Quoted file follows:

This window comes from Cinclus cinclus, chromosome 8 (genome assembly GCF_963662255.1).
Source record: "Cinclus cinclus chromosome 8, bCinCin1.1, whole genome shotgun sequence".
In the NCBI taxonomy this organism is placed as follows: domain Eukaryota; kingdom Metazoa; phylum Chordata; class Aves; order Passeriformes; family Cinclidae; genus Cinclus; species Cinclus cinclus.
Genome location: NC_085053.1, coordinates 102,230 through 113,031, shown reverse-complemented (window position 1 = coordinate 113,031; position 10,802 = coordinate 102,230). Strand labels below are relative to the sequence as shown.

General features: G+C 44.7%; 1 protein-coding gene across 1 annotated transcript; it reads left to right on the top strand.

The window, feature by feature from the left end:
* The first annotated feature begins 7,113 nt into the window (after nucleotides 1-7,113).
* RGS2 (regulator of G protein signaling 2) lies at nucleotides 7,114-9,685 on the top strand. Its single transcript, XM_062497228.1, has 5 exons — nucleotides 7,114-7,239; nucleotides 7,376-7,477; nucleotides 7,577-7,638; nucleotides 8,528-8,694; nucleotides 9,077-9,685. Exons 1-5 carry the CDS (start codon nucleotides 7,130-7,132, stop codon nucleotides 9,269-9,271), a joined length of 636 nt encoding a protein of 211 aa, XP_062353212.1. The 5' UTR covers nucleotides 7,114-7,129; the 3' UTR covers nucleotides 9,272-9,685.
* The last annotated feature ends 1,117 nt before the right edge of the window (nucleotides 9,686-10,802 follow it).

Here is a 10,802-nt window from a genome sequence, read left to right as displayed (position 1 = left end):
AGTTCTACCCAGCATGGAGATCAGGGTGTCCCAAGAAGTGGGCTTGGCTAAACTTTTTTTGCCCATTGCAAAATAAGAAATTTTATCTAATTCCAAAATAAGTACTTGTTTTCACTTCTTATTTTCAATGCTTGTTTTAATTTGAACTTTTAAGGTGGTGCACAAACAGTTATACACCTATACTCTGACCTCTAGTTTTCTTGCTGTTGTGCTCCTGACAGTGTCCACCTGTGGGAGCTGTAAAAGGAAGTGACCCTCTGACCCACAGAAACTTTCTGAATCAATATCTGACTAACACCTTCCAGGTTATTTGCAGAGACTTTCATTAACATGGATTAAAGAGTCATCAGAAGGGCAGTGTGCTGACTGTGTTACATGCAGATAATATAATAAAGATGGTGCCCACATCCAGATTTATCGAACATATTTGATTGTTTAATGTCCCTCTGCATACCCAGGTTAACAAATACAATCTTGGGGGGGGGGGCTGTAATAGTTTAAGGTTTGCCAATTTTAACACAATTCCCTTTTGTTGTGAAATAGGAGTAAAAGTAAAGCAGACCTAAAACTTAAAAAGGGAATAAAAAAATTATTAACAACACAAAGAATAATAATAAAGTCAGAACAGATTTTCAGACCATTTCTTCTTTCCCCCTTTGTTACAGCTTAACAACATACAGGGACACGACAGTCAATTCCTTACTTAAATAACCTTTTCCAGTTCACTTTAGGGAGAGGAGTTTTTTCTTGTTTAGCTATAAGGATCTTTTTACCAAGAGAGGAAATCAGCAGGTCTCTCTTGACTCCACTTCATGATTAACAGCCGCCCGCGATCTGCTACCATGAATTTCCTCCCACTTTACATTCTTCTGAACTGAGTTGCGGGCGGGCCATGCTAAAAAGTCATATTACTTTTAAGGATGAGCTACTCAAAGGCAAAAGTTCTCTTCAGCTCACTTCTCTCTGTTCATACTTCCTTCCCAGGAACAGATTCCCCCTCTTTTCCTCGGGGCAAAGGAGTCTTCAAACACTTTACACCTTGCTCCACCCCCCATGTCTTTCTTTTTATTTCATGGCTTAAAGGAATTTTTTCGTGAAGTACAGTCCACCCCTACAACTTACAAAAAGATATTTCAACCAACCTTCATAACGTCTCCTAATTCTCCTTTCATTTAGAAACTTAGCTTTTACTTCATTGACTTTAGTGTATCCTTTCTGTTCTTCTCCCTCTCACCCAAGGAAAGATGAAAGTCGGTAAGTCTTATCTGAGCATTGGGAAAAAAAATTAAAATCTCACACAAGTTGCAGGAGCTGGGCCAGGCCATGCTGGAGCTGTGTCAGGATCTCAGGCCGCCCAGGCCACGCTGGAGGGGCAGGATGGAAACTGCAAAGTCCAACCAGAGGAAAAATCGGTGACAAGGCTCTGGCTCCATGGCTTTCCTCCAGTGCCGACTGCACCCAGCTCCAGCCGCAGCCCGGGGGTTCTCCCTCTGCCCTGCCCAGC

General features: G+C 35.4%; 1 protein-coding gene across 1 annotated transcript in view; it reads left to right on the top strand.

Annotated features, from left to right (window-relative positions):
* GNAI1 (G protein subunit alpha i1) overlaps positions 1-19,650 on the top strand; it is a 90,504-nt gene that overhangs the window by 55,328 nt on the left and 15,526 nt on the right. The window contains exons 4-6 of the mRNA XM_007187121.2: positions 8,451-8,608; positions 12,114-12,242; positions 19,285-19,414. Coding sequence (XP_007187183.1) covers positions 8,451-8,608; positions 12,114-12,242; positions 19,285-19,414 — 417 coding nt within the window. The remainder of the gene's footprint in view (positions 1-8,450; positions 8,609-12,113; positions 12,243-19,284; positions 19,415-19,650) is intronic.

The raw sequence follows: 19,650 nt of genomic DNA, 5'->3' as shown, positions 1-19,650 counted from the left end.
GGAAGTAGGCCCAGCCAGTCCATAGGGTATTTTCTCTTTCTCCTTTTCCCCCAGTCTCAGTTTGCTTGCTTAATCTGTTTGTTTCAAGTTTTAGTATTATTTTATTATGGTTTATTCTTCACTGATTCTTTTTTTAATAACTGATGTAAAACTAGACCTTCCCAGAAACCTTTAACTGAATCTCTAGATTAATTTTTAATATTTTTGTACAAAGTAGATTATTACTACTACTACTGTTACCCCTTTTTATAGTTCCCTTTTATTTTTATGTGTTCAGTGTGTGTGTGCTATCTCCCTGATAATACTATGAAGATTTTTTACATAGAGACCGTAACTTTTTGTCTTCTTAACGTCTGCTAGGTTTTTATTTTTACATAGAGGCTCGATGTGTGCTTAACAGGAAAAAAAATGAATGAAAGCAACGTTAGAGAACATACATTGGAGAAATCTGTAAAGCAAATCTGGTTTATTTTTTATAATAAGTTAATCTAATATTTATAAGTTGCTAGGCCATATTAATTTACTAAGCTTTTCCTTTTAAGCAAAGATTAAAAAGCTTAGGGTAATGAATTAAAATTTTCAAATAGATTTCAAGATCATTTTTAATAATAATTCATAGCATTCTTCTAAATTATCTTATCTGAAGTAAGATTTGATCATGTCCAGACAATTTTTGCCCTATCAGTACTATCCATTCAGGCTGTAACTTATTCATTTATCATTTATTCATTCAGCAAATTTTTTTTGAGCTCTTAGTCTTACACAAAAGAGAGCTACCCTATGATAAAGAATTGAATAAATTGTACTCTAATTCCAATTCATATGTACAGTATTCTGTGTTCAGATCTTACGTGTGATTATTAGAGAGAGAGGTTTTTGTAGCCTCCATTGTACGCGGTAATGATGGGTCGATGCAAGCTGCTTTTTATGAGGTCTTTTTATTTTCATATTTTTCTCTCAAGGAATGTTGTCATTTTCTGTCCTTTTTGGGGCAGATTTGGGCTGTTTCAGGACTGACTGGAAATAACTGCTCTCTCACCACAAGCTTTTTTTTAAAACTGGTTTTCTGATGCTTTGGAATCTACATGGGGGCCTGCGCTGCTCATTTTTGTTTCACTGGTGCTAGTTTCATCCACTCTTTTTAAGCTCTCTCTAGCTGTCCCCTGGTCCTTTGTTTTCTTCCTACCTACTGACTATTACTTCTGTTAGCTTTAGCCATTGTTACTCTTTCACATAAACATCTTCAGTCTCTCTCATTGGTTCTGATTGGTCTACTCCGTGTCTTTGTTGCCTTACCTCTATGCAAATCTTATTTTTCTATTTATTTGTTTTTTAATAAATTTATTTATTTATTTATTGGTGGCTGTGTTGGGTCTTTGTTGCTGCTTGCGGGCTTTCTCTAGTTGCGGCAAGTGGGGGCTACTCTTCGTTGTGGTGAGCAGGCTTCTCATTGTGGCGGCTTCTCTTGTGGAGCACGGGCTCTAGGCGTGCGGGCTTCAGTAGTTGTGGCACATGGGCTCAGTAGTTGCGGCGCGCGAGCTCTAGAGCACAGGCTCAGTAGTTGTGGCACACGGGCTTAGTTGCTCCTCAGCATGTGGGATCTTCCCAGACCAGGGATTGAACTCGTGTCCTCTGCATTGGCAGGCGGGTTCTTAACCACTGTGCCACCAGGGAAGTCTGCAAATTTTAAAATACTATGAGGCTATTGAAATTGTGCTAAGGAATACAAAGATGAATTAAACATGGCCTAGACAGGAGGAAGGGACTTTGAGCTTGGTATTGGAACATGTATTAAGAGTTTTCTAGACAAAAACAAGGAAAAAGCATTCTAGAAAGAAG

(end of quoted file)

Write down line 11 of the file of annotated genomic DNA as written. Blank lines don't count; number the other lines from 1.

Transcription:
AGTTCTACCCAGCATGGAGATCAGGGTGTCCCAAGAAGTGGGCTTGGCTAAACTTTTTTTGCCCATTGCAAAATAAGAAATTTTATCTAATTCCAAAATAAGTACTTGTTTTCACTTCTTATTTTCAATGCTTGTTTTAATTTGAACTTTTAAGGTGGTGCACAAACAGTTATACACCTATACTCTGACCTCTAGTTTTCTTGCTGTTGTGCTCCTGACAGTGTCCACCTGTGGGAGCTGTAAAAGGAAGTGACCCTCTGACCCACAGAAACTTTCTGAATCAATATCTGACTAACACCTTCCAGGTTATTTGCAGAGACTTTCATTAACATGGATTAAAGAGTCATCAGAAGGGCAGTGTGCTGACTGTGTTACATGCAGATAATATAATAAAGATGGTGCCCACATCCAGATTTATCGAACATATTTGATTGTTTAATGTCCCTCTGCATACCCAGGTTAACAAATACAATCTTGGGGGGGGGGGCTGTAATAGTTTAAGGTTTGCCAATTTTAACACAATTCCCTTTTGTTGTGAAATAGGAGTAAAAGTAAAGCAGACCTAAAACTTAAAAAGGGAATAAAAAAATTATTAACAACACAAAGAATAATAATAAAGTCAGAACAGATTTTCAGACCATTTCTTCTTTCCCCCTTTGTTACAGCTTAACAACATACAGGGACACGACAGTCAATTCCTTACTTAAATAACCTTTTCCAGTTCACTTTAGGGAGAGGAGTTTTTTCTTGTTTAGCTATAAGGATCTTTTTACCAAGAGAGGAAATCAGCAGGTCTCTCTTGACTCCACTTCATGATTAACAGCCGCCCGCGATCTGCTACCATGAATTTCCTCCCACTTTACATTCTTCTGAACTGAGTTGCGGGCGGGCCATGCTAAAAAGTCATATTACTTTTAAGGATGAGCTACTCAAAGGCAAAAGTTCTCTTCAGCTCACTTCTCTCTGTTCATACTTCCTTCCCAGGAACAGATTCCCCCTCTTTTCCTCGGGGCAAAGGAGTCTTCAAACACTTTACACCTTGCTCCACCCCCCATGTCTTTCTTTTTATTTCATGGCTTAAAGGAATTTTTTCGTGAAGTACAGTCCACCCCTACAACTTACAAAAAGATATTTCAACCAACCTTCATAACGTCTCCTAATTCTCCTTTCATTTAGAAACTTAGCTTTTACTTCATTGACTTTAGTGTATCCTTTCTGTTCTTCTCCCTCTCACCCAAGGAAAGATGAAAGTCGGTAAGTCTTATCTGAGCATTGGGAAAAAAAATTAAAATCTCACACAAGTTGCAGGAGCTGGGCCAGGCCATGCTGGAGCTGTGTCAGGATCTCAGGCCGCCCAGGCCACGCTGGAGGGGCAGGATGGAAACTGCAAAGTCCAACCAGAGGAAAAATCGGTGACAAGGCTCTGGCTCCATGGCTTTCCTCCAGTGCCGACTGCACCCAGCTCCAGCCGCAGCCCGGGGGTTCTCCCTCTGCCCTGCCCAGC